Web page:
8. The two color socks are beautiful! They’ll come in handy when the temps dip this winter and it’s cold and wet (hard to imagine now, huh?). and I love the sock knitting kit. I gotta make me one of those. So handy just to grab and go. I’m working on my first picot hem socks and I love the look. Just hope they stay up!

  9. Oh I do so wish I was brave enough to knit a pair of socks! They look so amazing and I always, but always have cold feet.

  10. Gorgeous socks! Good for the winter when you will want warm feet. Nice to have independent minded socks in the winter! I will be in the Seattle area from August 22 until August 28. Hope to see you then!! Meanwhile, I’m off to Barcelona for a month!!

  11. Beautiful socks! Hopefully worth the slogging work.
    I love the idea of the emergency sock kit… just what every sockknitter needs.

  12. I love the two color sockies—worth it, don’t you think? And you learned something, always a bonus!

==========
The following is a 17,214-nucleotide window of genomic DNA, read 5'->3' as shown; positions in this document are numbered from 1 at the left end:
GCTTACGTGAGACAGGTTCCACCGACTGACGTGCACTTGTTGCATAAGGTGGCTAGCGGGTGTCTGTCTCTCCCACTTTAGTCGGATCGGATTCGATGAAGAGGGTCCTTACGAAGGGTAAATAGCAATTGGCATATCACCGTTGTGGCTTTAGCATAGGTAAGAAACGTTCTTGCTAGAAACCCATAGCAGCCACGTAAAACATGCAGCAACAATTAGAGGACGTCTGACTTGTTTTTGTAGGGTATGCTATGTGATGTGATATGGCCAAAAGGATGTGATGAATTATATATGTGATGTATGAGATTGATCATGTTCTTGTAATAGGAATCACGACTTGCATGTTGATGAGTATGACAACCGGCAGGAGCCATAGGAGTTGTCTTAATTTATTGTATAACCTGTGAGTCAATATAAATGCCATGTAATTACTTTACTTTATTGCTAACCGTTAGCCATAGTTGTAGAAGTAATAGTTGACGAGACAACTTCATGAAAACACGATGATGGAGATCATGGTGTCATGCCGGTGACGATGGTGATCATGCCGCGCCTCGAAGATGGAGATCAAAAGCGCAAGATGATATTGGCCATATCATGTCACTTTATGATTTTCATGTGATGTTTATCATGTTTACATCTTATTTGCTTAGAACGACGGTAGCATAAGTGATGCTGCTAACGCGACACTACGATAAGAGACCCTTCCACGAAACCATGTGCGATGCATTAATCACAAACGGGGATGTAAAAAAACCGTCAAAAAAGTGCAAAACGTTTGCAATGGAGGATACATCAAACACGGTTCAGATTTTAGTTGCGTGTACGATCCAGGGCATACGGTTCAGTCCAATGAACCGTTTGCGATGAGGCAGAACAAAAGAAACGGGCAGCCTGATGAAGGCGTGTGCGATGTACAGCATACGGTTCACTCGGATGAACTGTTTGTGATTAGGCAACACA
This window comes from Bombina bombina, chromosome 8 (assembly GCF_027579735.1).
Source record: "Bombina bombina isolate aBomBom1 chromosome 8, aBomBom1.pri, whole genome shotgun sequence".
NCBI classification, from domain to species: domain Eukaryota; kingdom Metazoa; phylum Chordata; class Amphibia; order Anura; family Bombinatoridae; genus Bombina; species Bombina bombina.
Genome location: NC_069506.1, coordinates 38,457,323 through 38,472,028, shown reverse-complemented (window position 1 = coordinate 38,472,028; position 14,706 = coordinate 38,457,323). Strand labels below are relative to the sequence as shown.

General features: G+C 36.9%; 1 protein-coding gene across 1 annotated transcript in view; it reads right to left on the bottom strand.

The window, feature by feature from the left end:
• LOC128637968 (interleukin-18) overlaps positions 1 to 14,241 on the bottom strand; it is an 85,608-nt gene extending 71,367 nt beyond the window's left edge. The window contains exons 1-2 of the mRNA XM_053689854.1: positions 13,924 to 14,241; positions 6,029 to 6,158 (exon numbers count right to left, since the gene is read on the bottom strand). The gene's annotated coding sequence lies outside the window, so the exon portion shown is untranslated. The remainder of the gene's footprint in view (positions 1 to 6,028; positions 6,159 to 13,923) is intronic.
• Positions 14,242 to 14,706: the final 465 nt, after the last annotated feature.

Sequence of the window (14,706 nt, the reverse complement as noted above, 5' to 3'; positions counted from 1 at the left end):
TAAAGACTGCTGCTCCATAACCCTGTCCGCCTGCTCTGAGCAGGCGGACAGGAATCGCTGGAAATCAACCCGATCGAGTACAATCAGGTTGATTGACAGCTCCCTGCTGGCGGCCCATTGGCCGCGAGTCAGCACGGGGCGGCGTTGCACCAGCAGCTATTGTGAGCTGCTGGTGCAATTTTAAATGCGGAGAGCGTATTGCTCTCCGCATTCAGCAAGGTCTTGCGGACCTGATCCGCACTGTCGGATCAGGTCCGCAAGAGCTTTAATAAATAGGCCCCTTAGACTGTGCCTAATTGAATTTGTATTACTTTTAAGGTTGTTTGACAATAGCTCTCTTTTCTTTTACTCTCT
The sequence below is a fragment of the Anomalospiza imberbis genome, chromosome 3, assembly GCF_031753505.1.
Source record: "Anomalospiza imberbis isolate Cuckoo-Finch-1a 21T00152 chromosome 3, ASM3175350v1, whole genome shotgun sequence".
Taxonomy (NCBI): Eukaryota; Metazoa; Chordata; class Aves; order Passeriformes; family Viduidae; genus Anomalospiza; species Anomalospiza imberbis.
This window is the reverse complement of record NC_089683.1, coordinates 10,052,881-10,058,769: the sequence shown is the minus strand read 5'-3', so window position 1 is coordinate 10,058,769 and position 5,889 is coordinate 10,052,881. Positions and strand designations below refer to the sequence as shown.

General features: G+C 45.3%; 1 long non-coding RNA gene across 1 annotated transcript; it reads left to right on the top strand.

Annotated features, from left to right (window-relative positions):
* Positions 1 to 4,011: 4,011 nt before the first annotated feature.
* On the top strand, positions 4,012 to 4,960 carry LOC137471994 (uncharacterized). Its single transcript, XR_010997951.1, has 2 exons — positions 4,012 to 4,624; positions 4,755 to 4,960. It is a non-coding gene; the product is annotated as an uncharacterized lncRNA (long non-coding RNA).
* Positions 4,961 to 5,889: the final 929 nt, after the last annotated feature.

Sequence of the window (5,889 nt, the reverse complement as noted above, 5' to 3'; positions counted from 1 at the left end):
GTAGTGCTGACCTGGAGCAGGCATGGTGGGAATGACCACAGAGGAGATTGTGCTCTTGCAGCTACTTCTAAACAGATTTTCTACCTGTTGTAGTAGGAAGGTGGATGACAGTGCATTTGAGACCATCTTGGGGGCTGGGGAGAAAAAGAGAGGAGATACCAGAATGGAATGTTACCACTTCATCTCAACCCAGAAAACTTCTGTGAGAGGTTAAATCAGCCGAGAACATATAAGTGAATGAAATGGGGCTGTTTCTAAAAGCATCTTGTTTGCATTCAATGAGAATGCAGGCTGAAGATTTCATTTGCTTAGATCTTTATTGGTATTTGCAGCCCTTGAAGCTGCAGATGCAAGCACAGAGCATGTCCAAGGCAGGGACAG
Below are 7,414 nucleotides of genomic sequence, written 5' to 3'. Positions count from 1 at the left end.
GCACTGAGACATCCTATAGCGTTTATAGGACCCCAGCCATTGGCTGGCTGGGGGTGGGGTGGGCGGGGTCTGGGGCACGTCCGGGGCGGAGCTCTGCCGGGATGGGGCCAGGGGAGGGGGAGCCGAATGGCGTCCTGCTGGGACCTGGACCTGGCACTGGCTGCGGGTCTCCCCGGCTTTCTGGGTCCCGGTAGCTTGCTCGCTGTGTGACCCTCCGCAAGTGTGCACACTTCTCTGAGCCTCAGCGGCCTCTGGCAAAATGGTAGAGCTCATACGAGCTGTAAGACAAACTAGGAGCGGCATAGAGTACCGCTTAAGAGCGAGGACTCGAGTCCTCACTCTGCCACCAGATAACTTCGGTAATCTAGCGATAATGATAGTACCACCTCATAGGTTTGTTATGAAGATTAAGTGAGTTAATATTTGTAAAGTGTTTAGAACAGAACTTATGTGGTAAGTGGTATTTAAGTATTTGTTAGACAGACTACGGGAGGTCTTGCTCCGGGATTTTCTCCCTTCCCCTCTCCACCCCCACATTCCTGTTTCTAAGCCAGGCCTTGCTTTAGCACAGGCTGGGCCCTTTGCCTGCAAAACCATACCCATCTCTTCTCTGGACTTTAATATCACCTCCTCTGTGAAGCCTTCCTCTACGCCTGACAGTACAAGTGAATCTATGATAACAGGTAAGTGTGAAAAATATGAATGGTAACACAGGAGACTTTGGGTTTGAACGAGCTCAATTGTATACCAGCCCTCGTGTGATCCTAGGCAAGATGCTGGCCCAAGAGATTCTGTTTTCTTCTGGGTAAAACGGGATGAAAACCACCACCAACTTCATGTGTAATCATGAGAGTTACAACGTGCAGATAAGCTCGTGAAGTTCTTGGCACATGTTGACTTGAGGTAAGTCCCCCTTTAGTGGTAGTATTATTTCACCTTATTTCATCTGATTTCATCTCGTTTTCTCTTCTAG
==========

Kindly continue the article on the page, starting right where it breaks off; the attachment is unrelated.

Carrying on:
I just finished my trekking socks, and want to cast on another pair. The pattern I had picked out seems altogether too fiddly, I’m on the hunt for something not too hard but not mind-numbingly boring for the pilgrimage to your part of the world.

  13. Hey, Lorette — Thanks for the comment after my breast reconstructions. I feel great and it’s good to be back blogging and reading others’ blogs too. The socks are stupendous! I have nothing to show now but have started back with the knitting and any time now will have a picture to share…

  14. Fantastic socks! Love the comments on what you learned and that little knitting kit is awesome..thanks for a peek at your notes..some how I’m nosey in that regard and I want to see peoples scribbles pertaining their project! Nice yarn talk!

  15. How funny! I’m sure you can spout off normals for blood gases, lytes, CBCs, ect in your sleep but you can’t remember how to kitchener! Your brain just must be too full 🙂
    I’ve loved those red socks since their inception, I’m so glad to see them finished! The are simply glorious, Lorette!